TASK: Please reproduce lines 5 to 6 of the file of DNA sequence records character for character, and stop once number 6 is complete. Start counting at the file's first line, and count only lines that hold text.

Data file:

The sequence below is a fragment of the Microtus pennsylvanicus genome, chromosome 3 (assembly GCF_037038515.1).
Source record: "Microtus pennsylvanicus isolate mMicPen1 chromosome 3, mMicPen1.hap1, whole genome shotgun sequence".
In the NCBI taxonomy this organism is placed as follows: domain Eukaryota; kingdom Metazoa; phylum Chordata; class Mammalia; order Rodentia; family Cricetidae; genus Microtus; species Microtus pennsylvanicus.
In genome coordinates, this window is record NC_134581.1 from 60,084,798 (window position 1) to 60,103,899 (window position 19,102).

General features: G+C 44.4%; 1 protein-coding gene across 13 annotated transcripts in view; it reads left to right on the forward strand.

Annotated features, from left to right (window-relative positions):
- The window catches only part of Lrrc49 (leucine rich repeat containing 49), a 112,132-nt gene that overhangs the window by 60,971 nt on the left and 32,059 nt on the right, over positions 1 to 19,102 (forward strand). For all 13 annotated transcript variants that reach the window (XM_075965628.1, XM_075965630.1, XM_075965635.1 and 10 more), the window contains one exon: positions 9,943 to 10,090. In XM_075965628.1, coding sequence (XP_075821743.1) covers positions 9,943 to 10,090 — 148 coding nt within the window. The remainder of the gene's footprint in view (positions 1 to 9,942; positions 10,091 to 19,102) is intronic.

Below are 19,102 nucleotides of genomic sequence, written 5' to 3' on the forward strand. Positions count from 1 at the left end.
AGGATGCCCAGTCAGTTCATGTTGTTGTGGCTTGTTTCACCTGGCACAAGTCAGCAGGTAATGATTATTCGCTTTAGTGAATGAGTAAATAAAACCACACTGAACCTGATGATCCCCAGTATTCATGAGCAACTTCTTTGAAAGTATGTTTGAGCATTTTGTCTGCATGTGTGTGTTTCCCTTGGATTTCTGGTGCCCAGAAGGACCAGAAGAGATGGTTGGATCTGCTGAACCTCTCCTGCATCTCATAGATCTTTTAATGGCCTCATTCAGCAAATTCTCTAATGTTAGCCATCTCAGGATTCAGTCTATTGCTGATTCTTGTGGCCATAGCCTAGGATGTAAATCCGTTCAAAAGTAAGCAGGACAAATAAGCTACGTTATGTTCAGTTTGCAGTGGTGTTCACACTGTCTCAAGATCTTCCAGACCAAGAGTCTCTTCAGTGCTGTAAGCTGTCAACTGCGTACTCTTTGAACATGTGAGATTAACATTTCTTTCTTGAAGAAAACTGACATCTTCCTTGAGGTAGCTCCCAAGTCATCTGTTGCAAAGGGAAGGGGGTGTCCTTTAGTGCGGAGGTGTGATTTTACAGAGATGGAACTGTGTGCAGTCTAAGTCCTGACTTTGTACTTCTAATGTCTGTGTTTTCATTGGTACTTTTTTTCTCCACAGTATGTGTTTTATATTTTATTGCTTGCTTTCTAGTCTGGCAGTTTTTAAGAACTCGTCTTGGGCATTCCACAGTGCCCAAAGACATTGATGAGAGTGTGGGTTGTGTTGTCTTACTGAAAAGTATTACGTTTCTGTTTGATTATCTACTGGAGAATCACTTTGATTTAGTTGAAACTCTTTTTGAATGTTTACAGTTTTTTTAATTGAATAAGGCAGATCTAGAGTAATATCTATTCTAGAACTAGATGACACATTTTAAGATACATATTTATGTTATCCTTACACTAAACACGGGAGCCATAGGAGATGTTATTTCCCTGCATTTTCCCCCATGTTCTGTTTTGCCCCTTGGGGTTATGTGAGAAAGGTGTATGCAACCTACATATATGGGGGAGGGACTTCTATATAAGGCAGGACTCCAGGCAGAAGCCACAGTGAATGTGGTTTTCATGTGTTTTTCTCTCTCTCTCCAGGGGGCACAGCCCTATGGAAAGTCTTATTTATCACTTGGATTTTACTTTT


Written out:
General features: G+C 44.4%; 1 protein-coding gene across 13 annotated transcripts in view; it reads left to right on the forward strand.

Annotated features, from left to right (window-relative positions):